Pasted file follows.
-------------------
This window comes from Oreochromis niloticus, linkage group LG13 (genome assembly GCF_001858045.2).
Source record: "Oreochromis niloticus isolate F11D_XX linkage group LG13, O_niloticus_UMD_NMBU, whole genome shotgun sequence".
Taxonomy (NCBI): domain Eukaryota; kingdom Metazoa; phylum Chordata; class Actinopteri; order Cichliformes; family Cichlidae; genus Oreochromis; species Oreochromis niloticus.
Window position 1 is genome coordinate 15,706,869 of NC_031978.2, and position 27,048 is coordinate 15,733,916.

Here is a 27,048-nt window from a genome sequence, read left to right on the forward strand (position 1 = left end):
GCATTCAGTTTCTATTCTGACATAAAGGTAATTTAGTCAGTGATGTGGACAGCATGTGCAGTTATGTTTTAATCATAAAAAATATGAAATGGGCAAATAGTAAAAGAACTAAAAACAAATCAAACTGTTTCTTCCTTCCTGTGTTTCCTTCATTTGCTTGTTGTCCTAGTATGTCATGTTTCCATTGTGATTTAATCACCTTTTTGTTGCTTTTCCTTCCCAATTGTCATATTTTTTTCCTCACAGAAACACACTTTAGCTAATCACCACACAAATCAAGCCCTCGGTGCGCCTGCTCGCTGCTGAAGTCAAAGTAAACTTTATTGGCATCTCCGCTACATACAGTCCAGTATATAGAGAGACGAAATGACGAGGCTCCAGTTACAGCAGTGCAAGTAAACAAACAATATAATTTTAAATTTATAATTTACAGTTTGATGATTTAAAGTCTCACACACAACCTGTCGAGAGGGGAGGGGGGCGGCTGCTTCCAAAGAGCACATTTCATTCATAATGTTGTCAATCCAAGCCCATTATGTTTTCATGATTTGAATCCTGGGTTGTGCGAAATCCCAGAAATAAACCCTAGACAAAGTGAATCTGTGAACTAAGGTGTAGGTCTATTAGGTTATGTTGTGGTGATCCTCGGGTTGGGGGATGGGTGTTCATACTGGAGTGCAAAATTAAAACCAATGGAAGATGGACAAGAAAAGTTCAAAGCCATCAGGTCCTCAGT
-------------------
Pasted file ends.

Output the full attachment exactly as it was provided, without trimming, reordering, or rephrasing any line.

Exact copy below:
This window comes from Oreochromis niloticus, linkage group LG13 (genome assembly GCF_001858045.2).
Source record: "Oreochromis niloticus isolate F11D_XX linkage group LG13, O_niloticus_UMD_NMBU, whole genome shotgun sequence".
Taxonomy (NCBI): domain Eukaryota; kingdom Metazoa; phylum Chordata; class Actinopteri; order Cichliformes; family Cichlidae; genus Oreochromis; species Oreochromis niloticus.
Window position 1 is genome coordinate 15,706,869 of NC_031978.2, and position 27,048 is coordinate 15,733,916.

Here is a 27,048-nt window from a genome sequence, read left to right on the forward strand (position 1 = left end):
GCATTCAGTTTCTATTCTGACATAAAGGTAATTTAGTCAGTGATGTGGACAGCATGTGCAGTTATGTTTTAATCATAAAAAATATGAAATGGGCAAATAGTAAAAGAACTAAAAACAAATCAAACTGTTTCTTCCTTCCTGTGTTTCCTTCATTTGCTTGTTGTCCTAGTATGTCATGTTTCCATTGTGATTTAATCACCTTTTTGTTGCTTTTCCTTCCCAATTGTCATATTTTTTTCCTCACAGAAACACACTTTAGCTAATCACCACACAAATCAAGCCCTCGGTGCGCCTGCTCGCTGCTGAAGTCAAAGTAAACTTTATTGGCATCTCCGCTACATACAGTCCAGTATATAGAGAGACGAAATGACGAGGCTCCAGTTACAGCAGTGCAAGTAAACAAACAATATAATTTTAAATTTATAATTTACAGTTTGATGATTTAAAGTCTCACACACAACCTGTCGAGAGGGGAGGGGGGCGGCTGCTTCCAAAGAGCACATTTCATTCATAATGTTGTCAATCCAAGCCCATTATGTTTTCATGATTTGAATCCTGGGTTGTGCGAAATCCCAGAAATAAACCCTAGACAAAGTGAATCTGTGAACTAAGGTGTAGGTCTATTAGGTTATGTTGTGGTGATCCTCGGGTTGGGGGATGGGTGTTCATACTGGAGTGCAAAATTAAAACCAATGGAAGATGGACAAGAAAAGTTCAAAGCCATCAGGTCCTCAGT